Random thoughts while running to Fort Lamar

I got some new running shoes this past weekend. So, I decided to do some running this afternoon.

I wanted to run to Fort Lamar Historic Site on James Island. Google maps said that it would be about a 3.5 mile run each way. I should have checked the mileage before I left, but I didn't think to check it until I got back home after dark.

I ran along Secessionville Rd, then turned on Fort Lamar Road until I reached the park. I'm still not sure what's there, because it was getting dark as I arrived, so I immediately turned around and ran back to my starting spot. I miss Daylight savings time.

I have a love/hate relationship with running. I never look forward to it, but I always feel better afterwards.

While putting one foot in front of the other, I started thinking about the civil war.

I don't know very much about the Civil War, but it still intrigues me. I often wonder why nobody had made significant advances in technology between the Revolutionary war and the civil war--everybody was still packing gunpowder and lead into poles with triggers on one end.

I also wonder what gives the right of one people to demand that another people remain joined as one nation? I don't think it deserved a war, but I'd hope that with cooler heads, a simple vote could have settled the matter.

Although I'm very pleased that slavery was abolished quite some time ago, I remain sympathetic to the cause of the Southern states. When I read articles, hear stories, or watch movies, I'm always rooting for the guys in gray.

Fort Lamar
was the site one of the few Confederate victories in South Carolina.

There aren't really any Civil War movies that I like to watch more than half way through because I know how they're going to end, and there aren't very many that make champions on the southern states.

I've always wondered, "Why do I like the gray side better than the blue?" Maybe it's because I like to root for the underdogs, even I if know they're going to loose. Maybe it's because I like they way they talked.

Or more likely, maybe it's because I hope General Lee's troops will win because my home was their home. My ocean was theirs. These rivers, hills, swamps, and forests were theirs too at one time.

One that same note, major general William T Sherman was a tyrant of the worst sort. After scorching much of Georgia, he methodically cut through South Carolina, and burned, attacked, and raped everything he saw as best he could. I don't even think I'd approve of his great-grandchildren if I knew them. Frankly, I'd be tempted to spit at them.

While some may argue that his scorched-earth tactics may have saved lives and shortened the war, particularly those of Union soldiers, I remain convinced that he was a sick dude. And the land he raped more than a hundred years ago is my home.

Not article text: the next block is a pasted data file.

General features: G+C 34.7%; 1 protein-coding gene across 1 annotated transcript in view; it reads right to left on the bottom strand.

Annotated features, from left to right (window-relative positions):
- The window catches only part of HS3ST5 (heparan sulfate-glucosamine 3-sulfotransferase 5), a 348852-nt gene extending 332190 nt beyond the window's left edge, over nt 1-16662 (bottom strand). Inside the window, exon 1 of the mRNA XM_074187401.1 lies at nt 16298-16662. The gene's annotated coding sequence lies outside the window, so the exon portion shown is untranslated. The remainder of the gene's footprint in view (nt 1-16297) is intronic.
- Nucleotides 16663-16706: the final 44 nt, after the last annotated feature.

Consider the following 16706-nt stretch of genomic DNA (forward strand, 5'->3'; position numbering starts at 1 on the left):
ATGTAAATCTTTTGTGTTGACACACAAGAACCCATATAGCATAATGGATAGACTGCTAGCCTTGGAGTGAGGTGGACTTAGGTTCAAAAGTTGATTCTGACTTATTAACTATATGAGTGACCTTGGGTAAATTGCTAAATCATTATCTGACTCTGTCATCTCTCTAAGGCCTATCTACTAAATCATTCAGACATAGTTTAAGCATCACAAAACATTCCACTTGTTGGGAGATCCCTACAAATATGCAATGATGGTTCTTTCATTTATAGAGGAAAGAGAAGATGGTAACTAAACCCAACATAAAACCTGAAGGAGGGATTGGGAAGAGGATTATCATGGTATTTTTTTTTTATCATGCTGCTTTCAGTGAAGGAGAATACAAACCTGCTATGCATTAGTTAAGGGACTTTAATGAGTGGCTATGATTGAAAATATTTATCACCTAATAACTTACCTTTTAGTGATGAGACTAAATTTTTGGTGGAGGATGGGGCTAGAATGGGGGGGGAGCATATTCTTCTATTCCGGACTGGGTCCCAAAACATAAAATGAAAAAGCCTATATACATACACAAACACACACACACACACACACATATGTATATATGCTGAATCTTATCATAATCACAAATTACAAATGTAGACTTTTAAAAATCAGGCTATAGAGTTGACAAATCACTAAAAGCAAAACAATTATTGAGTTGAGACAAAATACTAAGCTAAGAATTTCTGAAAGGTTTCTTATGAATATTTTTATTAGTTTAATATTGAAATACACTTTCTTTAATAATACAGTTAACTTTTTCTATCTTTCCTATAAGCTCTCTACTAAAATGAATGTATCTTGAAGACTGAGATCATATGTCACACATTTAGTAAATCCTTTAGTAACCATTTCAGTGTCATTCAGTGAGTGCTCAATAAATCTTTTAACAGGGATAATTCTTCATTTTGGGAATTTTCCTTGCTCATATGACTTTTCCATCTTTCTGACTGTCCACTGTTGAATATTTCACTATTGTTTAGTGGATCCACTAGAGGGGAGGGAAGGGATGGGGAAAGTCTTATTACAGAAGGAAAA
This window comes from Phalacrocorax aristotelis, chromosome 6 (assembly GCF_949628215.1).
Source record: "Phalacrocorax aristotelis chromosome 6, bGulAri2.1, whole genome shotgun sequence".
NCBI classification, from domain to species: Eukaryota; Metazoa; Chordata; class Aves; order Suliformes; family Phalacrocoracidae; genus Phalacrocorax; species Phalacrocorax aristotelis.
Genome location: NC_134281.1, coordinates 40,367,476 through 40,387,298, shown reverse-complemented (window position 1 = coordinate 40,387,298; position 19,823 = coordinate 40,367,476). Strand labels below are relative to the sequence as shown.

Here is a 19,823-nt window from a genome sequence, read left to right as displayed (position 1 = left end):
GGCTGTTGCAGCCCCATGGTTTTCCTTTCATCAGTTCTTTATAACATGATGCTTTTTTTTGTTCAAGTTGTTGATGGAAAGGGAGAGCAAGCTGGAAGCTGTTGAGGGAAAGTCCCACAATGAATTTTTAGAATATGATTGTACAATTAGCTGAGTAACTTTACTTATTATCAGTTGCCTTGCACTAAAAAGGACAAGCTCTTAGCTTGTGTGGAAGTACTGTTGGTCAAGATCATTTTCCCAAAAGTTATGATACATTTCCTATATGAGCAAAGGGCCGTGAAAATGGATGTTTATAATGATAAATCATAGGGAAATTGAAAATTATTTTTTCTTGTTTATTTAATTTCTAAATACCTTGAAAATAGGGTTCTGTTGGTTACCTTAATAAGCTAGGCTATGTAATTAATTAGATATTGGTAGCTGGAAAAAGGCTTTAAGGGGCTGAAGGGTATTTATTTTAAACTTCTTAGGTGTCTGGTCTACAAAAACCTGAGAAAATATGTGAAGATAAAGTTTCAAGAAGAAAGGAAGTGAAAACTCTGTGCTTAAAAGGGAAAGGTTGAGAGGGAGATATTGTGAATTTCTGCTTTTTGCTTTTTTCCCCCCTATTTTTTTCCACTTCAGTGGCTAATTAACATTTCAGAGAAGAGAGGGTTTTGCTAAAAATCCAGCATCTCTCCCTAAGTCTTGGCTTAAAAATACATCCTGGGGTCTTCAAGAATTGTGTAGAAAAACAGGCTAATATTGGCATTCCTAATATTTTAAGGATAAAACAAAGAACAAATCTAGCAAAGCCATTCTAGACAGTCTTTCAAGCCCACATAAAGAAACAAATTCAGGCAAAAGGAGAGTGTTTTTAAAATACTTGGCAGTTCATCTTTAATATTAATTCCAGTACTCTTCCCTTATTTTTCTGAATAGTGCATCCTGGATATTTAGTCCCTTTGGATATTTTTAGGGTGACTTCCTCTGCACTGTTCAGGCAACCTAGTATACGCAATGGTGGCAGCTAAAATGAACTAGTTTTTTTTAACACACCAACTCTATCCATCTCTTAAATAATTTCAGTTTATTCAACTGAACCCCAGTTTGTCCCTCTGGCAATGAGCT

I'm sure that Native Americans love the story of Colonel Custer's defeat almost as much as they hate the story of the Trail of Tears. Surely they don't waste time celebrating Columbus Day. I certainly don't.

And I'll be celebrating Sherman's life about the same time that the grandchildren of Hiroshima throw a party for the crew of the Enola Gay.


posted by Josh M on 6:48 PM under


KStewDawg said...

The war of northern aggression doesn't sit well with me either. I am grateful that slavery has long been abolished in the US, and would like to see it abolished in other parts of the war. But I don't think that the war was fought over slavery. It has more to do with individual rights. We started out as the united STATES of america. Each state was given the opportunity to govern itself and the federal government was there to handle interstate trade and international business. A great model. However, after the war between the states, we became more of a 'state', not a collection of states. The federal government now dictates things at a local level. That bothers me. I long for the day when each state could set it's own rules and deal with their own problems.

I sympathize with the boys in grey because I know they are fighting for freedom. They were fighting for the freedom to live in the state of their choice and be governed by their peers, not some baby-killing whack job from California (and there goes any hope of my ever holding public office!). I'm thankful that slavery was abolished. More needs to be done to ensure equality in the United States today, especially with the negative feelings brought up with illegal immigration.

I miss the days of state's having rights.

Josh M said...

I was concerned that this post might appear um... well, I was just concerned. I nearly pulled it from the blog, but my editor gave it the OK.

Philip Murphy said...

Wow, Josh. My grandmother would LOVE you! My dad, on the other hand, might disagree on a point or two. Of course, he is from California.